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[NEW STUDY] The Science of Viral Video

New Journal Of Marketing Paper Unlocks Virality 

A new paper released recently in The Journal of Marketing provides fascinating insights into high performing online video creative.

The snappily entitled study, “What Drives Virality (Sharing) of Online Digital Content? The Critical Role of Information, Emotion, and Brand Prominence” was carried out by researchers from the University of Southern California and the University of Houston.

The team tested five hypotheses about what drives sharing of video ads across social media, using two independent field studies that analysed 11 measures of emotion and over 60 ad characteristics.

Gerard J Tellis, University of Southern California:

"Our findings provide marketing and media managers, advertisers, and copywriters with specific theory-based insights into how to design ads to drive virality."

"While the old mantra touted exposure, exposure, exposure for brand names, we find that minimal brand exposure, discreet information, and strong emotion are key drivers of virality."

The study included 109 brands that were among the top 100 US advertisers in 2012 as well as additional brands that were historically active on YouTube.

Informational Versus Emotional Ad Content

Much of the paper is taken up with the juxtaposition of informational ad content versus emotional ad content.

Which to use, when and how to make them work harder.

Alongside fascinating insights related to: ad structure, ad story arcs, optimal video lengths, branding and much more.

Information-focused content is verbally rich, typically involving a narrator or a voice-over delivering arguments or factual descriptions about products, attributes, people, behaviours, and events. 

Think, the majority of ads you probably saw on TV last night.

Whereas emotion-focused content can arouse either positive or negative emotions.

Most research in advertising and on content sharing emphasises emotions evoked by ads (rather than those depicted in).

Think, the current crop of ‘woke-vertising’, or some of the epic Kiwi public safety campaigns of the past decade, ‘Ghost Chip Bro?’.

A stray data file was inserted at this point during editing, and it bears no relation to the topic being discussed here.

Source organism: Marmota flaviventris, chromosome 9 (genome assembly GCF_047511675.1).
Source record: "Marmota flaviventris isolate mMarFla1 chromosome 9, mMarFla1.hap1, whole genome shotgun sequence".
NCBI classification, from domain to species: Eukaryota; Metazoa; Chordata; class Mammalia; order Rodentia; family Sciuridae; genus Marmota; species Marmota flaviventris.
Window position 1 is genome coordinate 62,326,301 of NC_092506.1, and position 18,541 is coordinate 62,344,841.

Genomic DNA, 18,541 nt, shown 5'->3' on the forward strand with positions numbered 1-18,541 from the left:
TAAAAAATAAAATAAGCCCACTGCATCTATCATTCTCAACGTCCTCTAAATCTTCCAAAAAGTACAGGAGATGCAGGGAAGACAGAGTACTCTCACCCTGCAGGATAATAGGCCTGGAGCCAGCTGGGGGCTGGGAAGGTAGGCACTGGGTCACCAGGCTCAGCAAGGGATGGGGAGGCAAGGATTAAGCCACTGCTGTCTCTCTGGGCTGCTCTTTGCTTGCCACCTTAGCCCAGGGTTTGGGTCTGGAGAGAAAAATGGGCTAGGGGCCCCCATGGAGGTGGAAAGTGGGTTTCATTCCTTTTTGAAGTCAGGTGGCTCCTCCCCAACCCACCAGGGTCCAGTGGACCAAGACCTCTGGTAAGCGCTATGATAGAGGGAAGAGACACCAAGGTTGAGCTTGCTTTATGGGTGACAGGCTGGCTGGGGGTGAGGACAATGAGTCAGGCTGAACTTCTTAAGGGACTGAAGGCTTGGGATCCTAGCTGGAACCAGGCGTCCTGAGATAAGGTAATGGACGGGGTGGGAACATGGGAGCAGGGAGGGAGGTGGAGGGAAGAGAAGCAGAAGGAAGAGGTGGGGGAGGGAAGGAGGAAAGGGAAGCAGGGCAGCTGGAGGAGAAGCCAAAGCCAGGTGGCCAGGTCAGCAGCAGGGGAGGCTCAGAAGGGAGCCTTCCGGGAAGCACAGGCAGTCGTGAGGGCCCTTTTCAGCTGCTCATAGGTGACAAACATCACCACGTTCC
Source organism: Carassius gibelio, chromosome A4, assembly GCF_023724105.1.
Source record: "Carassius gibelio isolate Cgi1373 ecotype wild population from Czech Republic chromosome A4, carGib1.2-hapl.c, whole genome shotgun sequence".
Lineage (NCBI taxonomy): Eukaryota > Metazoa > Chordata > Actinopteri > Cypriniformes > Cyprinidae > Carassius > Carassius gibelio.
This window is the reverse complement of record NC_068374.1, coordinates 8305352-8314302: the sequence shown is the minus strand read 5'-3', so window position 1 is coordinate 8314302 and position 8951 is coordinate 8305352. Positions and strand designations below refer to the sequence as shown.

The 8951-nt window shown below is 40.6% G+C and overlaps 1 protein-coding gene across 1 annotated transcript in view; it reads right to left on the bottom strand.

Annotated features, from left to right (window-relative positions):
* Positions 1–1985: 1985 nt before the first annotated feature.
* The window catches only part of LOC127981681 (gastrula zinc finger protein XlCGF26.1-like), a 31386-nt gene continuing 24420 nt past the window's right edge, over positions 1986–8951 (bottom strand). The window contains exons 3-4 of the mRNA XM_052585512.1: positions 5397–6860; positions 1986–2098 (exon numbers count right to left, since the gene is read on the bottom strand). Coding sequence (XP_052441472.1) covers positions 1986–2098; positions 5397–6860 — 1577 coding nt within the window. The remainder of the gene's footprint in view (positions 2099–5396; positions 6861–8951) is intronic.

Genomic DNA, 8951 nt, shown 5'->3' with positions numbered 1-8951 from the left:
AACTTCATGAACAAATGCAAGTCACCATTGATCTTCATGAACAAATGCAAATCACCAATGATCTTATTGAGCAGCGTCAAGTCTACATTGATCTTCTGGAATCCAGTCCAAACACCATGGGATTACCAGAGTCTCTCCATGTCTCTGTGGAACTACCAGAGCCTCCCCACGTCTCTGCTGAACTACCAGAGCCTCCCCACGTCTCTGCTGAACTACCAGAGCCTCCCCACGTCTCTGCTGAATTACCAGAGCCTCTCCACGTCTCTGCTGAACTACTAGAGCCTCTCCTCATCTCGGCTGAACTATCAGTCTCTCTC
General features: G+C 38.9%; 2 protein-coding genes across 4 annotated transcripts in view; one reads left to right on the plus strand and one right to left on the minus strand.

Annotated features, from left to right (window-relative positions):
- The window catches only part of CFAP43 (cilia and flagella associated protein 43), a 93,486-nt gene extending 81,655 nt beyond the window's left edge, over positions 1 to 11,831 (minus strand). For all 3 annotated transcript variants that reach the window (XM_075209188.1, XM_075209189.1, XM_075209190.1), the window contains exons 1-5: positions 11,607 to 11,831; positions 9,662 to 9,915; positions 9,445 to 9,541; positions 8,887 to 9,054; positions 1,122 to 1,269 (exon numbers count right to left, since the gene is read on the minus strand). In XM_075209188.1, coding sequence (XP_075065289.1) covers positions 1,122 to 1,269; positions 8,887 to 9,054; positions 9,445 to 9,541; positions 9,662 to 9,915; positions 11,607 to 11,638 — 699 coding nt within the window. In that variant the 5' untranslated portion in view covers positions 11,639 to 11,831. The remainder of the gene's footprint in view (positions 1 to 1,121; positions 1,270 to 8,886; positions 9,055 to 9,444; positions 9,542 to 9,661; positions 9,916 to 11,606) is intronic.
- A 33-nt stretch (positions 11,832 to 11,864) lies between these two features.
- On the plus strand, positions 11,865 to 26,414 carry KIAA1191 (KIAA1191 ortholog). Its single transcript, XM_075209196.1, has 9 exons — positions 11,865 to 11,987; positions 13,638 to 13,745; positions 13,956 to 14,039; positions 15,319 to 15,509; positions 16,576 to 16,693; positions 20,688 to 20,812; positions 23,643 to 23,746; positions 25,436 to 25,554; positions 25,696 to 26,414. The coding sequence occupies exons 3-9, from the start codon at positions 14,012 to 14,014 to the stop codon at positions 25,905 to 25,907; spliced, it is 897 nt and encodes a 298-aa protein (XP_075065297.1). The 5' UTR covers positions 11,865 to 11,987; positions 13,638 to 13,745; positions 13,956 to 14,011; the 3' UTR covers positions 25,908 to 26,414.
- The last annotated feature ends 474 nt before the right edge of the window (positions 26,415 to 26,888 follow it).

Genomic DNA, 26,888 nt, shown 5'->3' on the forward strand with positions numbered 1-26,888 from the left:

Risky Business? Informational Works Best

Ad content skews overwhelmingly to the informational over the emotional.

However, the researchers’ findings imply that the effectiveness of such content is limited to conditions in which consumers perceive risk.

Product risk is high when buying a new product or service, as the consequences of product usage are unknown.

In these cases, information-focused content can provide compelling facts and arguments that describe new benefits and/or reduce risk perceptions associated with the new product.

Likewise, consumers might also share information-focused content when purchase risk is high, as would be the case with high-priced products.

Outside of these circumstances, a more dramatic, emotive approach to ad creative seems to out-perform. 

Now’t To Worry About? Ham It Up

However, within the study, only 45% of the ads were rated as emotion-focused, and only 7% of them were rated as evoking strong positive emotions.

The researchers also found that strong drama, surprise, and the use of celebrities, babies, and animals are effective in arousing emotions and creating social shares.

However, only 11% of ads used strong drama, only 10% elicited surprise, and less than 3% used babies or animals as characters in the ad.

On a related side-note, this probably explains all those weird Evian viral campaigns.

According to the study, highly shared ads are not merely emotional; rather, they unfold as dramas, with highly likeable characters and a plot.

Although drama ads have been invoked theoretically as a potential predictor of sharing, this is the first study to examine the impact of drama on sharing.

To find out how to produce more shareable online video ad creative read or download the complete study here.

 

 

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